When: July 3-30 2008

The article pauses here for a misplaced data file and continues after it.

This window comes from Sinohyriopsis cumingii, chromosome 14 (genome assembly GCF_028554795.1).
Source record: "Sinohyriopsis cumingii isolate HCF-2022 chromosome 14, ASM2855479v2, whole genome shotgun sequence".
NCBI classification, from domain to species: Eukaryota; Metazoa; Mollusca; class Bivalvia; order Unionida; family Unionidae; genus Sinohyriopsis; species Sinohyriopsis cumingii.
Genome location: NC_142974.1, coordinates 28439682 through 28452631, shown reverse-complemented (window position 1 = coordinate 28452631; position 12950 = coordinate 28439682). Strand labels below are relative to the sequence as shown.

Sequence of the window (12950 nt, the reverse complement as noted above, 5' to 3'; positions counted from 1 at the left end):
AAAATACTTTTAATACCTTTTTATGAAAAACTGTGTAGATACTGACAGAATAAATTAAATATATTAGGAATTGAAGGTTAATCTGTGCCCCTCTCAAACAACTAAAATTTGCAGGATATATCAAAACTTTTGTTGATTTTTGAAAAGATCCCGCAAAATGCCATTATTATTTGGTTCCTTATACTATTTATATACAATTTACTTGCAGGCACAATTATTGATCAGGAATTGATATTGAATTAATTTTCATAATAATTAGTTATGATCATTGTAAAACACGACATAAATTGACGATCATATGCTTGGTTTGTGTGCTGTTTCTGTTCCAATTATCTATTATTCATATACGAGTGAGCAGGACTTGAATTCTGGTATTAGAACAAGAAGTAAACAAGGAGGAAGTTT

Drawing, according to the French neoclassicist J.A.D. Ingres, is "the hard, wiry line of rectitude" underlying all great art. In Chinese painting, calligraphy links both the poetry that artist-sages admired, and their deeply felt aesthetic/kinesthetic responses. In this two-man show at the AlamedaMuseum, two China-born Californians update tradition with modernist ideas of free expression. In his Picto-Calligraphy series, Mei Chu Chang, a retired teacher and a renowned calligraphy expert, treats the ideograms as personages -- Shang Dynasty oracle bones meet Paul Klee -- rather than symbols. He also adds marbleized ink textures instead of perfectly executed trees and mountains and plays elegantly with other conventions. Feng Jin, who helped create the famous Tiananmen Square Goddess of Democracy, studies calligraphy with Chang, and creates three-dimensional abstract works in dialogue with the material -- polished or patinated stainless steel, in the Sculpt-Script series; they're 3D brushstrokes à la de Kooning made palpable. Through July 30 at AlamedaMuseum (2324 Alameda Ave., Alameda).510-522-1076.